Arbor Networks study shows rate of DDoS attack increase in past 10 years
Distributed denial of service (DDoS) attacks are growing in size, complexity and frequency, according to the latest Annual Infrastructure Report from Arbor Networks.
In 2004, the largest DDoS attack was 8Gbps. Now, it’s reached 400Gbps, with other reported events at 300, 200 and 170Gbps in 2014, according to the report. 2013’s peak was 245Gbps. 38% of survey respondents said they had seen more than 21 attacks per month this year, up significantly from just over a quarter in 2013.
90% of the 287 respondents said their DDoS attacks were at the application layer, while 42% experienced multi-faceted attacks including volumetric, application layer and state exhaustion techniques. More than a quarter of respondents said they saw attacks targeting cloud services, while more than a third had firewall or IPS devices experience a failure of some sort during a DDoS attack.
Almost half (44%) of respondents in data centres said they experienced revenue losses due to DDoS, while more than a third experienced attacks which exhausted their bandwidth – a crucial issue, as it adds collateral damage to data centre customers’ cloud infrastructure.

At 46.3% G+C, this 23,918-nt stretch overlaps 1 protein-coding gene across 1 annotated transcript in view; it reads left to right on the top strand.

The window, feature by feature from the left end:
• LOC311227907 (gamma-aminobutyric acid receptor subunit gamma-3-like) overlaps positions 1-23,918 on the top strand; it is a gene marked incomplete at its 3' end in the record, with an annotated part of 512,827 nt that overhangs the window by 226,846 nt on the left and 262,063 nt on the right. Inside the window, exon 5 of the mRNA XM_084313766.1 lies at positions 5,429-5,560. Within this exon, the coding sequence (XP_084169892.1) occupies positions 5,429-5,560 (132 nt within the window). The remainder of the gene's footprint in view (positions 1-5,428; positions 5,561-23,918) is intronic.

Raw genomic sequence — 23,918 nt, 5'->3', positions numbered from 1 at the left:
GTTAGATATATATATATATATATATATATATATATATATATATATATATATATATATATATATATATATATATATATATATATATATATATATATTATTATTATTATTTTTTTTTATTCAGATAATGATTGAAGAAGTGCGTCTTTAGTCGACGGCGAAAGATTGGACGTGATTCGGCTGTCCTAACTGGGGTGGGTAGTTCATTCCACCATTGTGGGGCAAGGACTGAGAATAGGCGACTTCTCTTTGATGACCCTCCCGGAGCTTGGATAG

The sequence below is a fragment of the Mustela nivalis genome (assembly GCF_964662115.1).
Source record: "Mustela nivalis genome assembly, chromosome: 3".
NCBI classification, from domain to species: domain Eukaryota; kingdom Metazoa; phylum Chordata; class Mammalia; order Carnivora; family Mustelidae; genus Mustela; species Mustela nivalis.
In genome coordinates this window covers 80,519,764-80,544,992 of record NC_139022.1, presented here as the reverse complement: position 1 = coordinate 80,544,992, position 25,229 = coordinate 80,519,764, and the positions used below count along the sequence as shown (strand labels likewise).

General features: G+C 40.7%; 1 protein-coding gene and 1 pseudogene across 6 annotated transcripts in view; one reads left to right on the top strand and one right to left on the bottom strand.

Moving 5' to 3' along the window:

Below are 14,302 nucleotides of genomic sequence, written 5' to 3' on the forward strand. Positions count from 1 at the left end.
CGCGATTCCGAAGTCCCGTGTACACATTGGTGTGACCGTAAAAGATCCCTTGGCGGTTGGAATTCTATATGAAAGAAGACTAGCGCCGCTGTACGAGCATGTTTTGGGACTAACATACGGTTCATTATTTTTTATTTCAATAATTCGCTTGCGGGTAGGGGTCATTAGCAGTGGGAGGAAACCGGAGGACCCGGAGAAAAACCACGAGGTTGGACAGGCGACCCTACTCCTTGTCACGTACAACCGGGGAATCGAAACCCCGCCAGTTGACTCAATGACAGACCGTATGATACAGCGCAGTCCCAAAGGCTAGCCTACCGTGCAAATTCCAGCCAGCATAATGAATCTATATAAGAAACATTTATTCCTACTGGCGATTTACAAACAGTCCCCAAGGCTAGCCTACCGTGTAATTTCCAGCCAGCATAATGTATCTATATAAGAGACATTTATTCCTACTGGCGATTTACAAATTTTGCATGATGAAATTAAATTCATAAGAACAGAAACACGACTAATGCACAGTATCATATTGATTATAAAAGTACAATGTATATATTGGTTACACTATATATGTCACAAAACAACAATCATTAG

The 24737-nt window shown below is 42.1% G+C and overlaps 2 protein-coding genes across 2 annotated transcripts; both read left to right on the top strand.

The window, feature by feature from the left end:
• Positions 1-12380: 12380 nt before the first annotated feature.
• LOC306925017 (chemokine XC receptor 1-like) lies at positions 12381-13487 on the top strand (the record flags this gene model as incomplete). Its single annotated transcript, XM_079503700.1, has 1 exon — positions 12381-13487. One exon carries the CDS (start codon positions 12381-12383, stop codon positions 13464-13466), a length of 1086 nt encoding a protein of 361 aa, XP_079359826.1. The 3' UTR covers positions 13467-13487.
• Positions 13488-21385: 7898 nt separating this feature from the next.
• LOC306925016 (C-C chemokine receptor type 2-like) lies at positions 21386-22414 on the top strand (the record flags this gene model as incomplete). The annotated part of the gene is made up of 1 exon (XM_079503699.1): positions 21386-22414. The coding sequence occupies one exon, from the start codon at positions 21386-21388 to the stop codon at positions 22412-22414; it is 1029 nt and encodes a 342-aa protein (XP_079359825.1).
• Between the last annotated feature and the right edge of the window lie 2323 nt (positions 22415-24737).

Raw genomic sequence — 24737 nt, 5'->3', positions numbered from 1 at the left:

Yet the key here is how this targets the enterprise. 10% of companies polled said they felt “completely unprepared” to respond to a security incident, while 40% felt “reasonably or well prepared”.
Those with good memories will recall Code Spaces, the web-based SVN and Git hosting provider which had to wave the white flag back in June after what it called a “well-orchestrated” DDoS attack. And according to these survey results, this could be the tip of the iceberg.
“In 2004, the corporate world was on watch for self-propagating worms like Slammer and Blaster that devastated networks the year before; and data breaches were most likely carried out by employees who had direct access to data files,” said Darren Anstee, Arbor director of solutions architects.
“Today, organisations have a much wider and more sophisticated range of threats to worry about, and a much broader attack surface to defend,” he added. “The business impact of a successful attack or breach can be devastating – the stakes are much higher now.”
You can access the full report here (registration required).
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